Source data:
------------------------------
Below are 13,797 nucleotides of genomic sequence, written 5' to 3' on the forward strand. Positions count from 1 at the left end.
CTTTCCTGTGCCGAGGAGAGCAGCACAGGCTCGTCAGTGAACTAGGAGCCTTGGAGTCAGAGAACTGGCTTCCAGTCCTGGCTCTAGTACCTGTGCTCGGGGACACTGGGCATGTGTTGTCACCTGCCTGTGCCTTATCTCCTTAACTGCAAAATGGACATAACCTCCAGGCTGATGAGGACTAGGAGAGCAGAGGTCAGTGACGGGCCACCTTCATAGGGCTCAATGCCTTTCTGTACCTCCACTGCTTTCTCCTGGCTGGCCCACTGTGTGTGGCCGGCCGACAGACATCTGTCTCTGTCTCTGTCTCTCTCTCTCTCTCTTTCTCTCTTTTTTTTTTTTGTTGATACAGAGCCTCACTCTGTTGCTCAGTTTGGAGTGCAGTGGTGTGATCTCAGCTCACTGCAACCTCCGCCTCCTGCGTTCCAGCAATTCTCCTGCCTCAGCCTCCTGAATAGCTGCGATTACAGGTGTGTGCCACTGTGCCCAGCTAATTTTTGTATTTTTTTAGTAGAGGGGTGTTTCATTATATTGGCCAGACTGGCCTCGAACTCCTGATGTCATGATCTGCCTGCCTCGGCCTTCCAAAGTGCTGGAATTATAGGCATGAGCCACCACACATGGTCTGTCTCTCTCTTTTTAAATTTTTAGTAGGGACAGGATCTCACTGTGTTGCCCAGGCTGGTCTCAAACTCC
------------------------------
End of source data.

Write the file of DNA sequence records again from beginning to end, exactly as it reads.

Below are 13,797 nucleotides of genomic sequence, written 5' to 3' on the forward strand. Positions count from 1 at the left end.
CTTTCCTGTGCCGAGGAGAGCAGCACAGGCTCGTCAGTGAACTAGGAGCCTTGGAGTCAGAGAACTGGCTTCCAGTCCTGGCTCTAGTACCTGTGCTCGGGGACACTGGGCATGTGTTGTCACCTGCCTGTGCCTTATCTCCTTAACTGCAAAATGGACATAACCTCCAGGCTGATGAGGACTAGGAGAGCAGAGGTCAGTGACGGGCCACCTTCATAGGGCTCAATGCCTTTCTGTACCTCCACTGCTTTCTCCTGGCTGGCCCACTGTGTGTGGCCGGCCGACAGACATCTGTCTCTGTCTCTGTCTCTCTCTCTCTCTCTTTCTCTCTTTTTTTTTTTTGTTGATACAGAGCCTCACTCTGTTGCTCAGTTTGGAGTGCAGTGGTGTGATCTCAGCTCACTGCAACCTCCGCCTCCTGCGTTCCAGCAATTCTCCTGCCTCAGCCTCCTGAATAGCTGCGATTACAGGTGTGTGCCACTGTGCCCAGCTAATTTTTGTATTTTTTTAGTAGAGGGGTGTTTCATTATATTGGCCAGACTGGCCTCGAACTCCTGATGTCATGATCTGCCTGCCTCGGCCTTCCAAAGTGCTGGAATTATAGGCATGAGCCACCACACATGGTCTGTCTCTCTCTTTTTAAATTTTTAGTAGGGACAGGATCTCACTGTGTTGCCCAGGCTGGTCTCAAACTCC